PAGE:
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September 06, 2005

The Eternal Puzzle

Avedon Carol has been trying to find out who originally said this:

"Any sufficiently advanced incompetence is indistinguishable from malice."

Whoever it was, they were right. If you were sitting on the roof of your New Orleans house last week waiting to drown, you probably weren't wondering whether the Bush administration was acting out of incompetence or malice or a heady combination of both.

Farther away from the destruction, though, it's hard not to ask: idiots? evil? evil idiots?

In any case, it's good to remember that this is a conundrum that has arisen throughout the ages in many countries. For instance, here's George Orwell, writing more than sixty years ago:

It is still very uncertain what plan they acted on... and they may have had no clear plan at all. Whether the British ruling class are wicked or merely stupid is one of the most difficult questions of our time.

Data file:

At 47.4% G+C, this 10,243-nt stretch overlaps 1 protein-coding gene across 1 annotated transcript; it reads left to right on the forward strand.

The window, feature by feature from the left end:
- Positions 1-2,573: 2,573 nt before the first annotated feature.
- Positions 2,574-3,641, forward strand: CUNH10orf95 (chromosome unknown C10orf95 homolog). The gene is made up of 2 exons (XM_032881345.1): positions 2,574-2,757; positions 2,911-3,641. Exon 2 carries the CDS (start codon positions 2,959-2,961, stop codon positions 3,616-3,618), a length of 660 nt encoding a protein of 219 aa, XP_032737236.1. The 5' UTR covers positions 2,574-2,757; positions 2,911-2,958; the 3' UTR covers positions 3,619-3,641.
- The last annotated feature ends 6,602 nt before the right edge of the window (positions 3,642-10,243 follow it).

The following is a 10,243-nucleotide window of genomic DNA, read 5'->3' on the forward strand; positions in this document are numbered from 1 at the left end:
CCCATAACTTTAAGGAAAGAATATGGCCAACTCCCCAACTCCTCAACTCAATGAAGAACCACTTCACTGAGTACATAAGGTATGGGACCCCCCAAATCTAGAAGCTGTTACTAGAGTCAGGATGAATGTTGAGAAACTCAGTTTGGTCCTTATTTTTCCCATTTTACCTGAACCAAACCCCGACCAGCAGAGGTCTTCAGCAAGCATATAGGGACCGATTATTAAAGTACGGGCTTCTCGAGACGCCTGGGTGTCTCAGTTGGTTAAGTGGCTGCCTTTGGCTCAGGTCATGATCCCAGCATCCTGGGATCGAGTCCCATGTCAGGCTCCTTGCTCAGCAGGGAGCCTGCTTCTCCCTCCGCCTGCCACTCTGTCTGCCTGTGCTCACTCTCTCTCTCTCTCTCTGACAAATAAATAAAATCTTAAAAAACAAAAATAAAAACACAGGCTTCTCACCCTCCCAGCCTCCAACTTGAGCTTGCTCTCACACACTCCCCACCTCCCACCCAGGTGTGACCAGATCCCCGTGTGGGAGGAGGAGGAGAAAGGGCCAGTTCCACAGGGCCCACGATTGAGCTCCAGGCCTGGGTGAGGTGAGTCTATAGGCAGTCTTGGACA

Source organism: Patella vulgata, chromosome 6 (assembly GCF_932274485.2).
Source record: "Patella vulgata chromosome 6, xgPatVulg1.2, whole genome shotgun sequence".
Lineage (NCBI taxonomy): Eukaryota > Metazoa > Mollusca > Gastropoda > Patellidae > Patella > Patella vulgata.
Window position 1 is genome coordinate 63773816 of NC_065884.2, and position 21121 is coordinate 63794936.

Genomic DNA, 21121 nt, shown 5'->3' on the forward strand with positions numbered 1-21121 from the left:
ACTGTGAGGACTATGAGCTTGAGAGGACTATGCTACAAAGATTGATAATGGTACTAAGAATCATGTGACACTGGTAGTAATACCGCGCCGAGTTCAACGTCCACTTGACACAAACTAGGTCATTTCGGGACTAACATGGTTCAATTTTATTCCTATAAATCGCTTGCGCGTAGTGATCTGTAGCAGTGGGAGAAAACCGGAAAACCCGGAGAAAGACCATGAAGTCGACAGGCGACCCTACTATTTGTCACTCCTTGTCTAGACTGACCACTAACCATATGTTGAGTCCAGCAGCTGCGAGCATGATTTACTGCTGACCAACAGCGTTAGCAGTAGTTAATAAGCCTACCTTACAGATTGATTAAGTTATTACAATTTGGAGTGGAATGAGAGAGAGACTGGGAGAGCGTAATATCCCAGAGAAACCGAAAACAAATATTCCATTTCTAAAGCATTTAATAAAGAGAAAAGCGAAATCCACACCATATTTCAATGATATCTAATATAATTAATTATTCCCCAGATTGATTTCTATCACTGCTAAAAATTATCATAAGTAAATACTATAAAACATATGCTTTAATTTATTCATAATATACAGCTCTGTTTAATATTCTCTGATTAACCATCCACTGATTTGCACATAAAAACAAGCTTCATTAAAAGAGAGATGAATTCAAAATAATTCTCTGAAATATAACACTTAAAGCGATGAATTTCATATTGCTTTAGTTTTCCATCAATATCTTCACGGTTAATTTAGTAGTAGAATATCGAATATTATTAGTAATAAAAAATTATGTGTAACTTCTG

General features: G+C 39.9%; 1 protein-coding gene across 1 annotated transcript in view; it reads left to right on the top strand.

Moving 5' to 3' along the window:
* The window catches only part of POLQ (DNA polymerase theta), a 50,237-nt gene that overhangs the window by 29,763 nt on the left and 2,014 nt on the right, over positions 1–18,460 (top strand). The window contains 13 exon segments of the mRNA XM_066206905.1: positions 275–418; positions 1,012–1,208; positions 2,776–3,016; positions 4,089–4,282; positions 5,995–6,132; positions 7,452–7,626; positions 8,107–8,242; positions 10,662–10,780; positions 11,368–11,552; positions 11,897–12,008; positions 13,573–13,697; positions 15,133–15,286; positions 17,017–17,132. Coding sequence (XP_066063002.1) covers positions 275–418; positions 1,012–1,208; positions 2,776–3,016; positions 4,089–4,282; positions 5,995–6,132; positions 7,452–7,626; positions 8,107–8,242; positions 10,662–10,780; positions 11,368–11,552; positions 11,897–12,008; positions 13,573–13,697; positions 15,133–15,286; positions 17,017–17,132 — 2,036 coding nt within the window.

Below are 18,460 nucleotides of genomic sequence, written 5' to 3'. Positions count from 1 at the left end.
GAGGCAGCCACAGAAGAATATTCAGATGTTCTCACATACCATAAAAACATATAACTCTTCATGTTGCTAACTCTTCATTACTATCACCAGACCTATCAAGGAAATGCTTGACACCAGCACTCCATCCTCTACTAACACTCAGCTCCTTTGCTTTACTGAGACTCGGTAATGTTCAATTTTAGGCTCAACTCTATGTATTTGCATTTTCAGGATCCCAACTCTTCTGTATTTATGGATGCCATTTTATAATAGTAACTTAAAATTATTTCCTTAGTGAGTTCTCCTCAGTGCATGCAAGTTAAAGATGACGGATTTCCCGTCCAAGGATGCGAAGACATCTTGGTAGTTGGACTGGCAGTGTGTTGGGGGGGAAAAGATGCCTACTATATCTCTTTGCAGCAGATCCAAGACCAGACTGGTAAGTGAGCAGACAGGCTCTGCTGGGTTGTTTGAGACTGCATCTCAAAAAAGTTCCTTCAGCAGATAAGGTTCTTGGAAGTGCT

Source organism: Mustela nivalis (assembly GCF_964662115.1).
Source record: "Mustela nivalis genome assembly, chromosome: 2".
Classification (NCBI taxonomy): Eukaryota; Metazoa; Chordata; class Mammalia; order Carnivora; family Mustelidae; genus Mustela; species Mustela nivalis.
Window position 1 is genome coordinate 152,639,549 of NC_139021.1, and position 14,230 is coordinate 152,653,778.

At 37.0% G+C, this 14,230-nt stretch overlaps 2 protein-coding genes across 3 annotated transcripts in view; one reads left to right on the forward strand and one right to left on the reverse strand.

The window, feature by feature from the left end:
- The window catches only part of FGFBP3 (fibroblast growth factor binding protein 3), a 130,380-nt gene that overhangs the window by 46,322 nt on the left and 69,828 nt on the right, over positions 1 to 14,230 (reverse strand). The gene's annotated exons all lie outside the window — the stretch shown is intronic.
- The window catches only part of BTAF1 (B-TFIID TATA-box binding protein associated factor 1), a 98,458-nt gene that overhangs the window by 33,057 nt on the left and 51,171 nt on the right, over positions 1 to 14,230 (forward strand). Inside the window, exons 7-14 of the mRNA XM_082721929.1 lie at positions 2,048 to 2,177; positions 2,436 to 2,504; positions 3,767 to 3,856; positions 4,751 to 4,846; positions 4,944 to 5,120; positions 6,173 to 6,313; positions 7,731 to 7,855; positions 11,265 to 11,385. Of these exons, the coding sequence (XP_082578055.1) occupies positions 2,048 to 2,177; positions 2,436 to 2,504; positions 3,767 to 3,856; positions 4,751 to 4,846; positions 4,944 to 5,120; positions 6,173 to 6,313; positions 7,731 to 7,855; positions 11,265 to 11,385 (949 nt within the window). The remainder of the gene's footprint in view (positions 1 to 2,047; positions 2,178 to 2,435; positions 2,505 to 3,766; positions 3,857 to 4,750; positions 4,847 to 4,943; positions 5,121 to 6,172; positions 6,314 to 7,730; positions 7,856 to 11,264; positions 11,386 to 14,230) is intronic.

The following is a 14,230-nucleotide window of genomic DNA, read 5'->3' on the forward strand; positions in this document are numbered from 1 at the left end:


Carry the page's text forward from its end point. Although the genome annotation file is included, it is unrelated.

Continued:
Posted at September 6, 2005 02:45 PM | TrackBack

"Any sufficiently advanced incompetence is indistinguishable from malice."
Thats our bumkin in chief all right or as my ol man use to call all boneheads, "Non Comus Menace".

Posted by: Marshall Rogers at September 6, 2005 03:16 PM

"Mr. Sideshow came in earlier and quoted to me a permutation of Arthur C. Clarke's famous formulation that I'd never heard before:

Any sufficiently advanced incompetence is indistinguishable from malice."

Posted by: thicketed at September 7, 2005 01:15 PM

did you hear this one:

from the former Miami-Dade emergency management chief commenting on FEMA director Brown:

"He's done a hell of a job, because I'm not aware of any Arabian horses being killed in this storm"

Posted by: thicketed at September 7, 2005 01:49 PM

Quoting Orwell is all very well and good, but at a time like this, the best quotations may be found from Ayn Rand.

But since people hate Any Rand, and anyone who's worth anything has already read Atlas Shrugged and doesn't need to be reminded how well that applies, I won't bother putting anything in quotes.

Posted by: alexis S at September 8, 2005 08:57 AM

I ran across something similar to this in Idries Shah's book Reflections, which I read maybe 20 years ago - something to the effect that

"You would be surprised how often your thoughtlessness is interpreted as malice, and vice versa."

Posted by: mistah charley, ph.d. at September 9, 2005 04:52 PM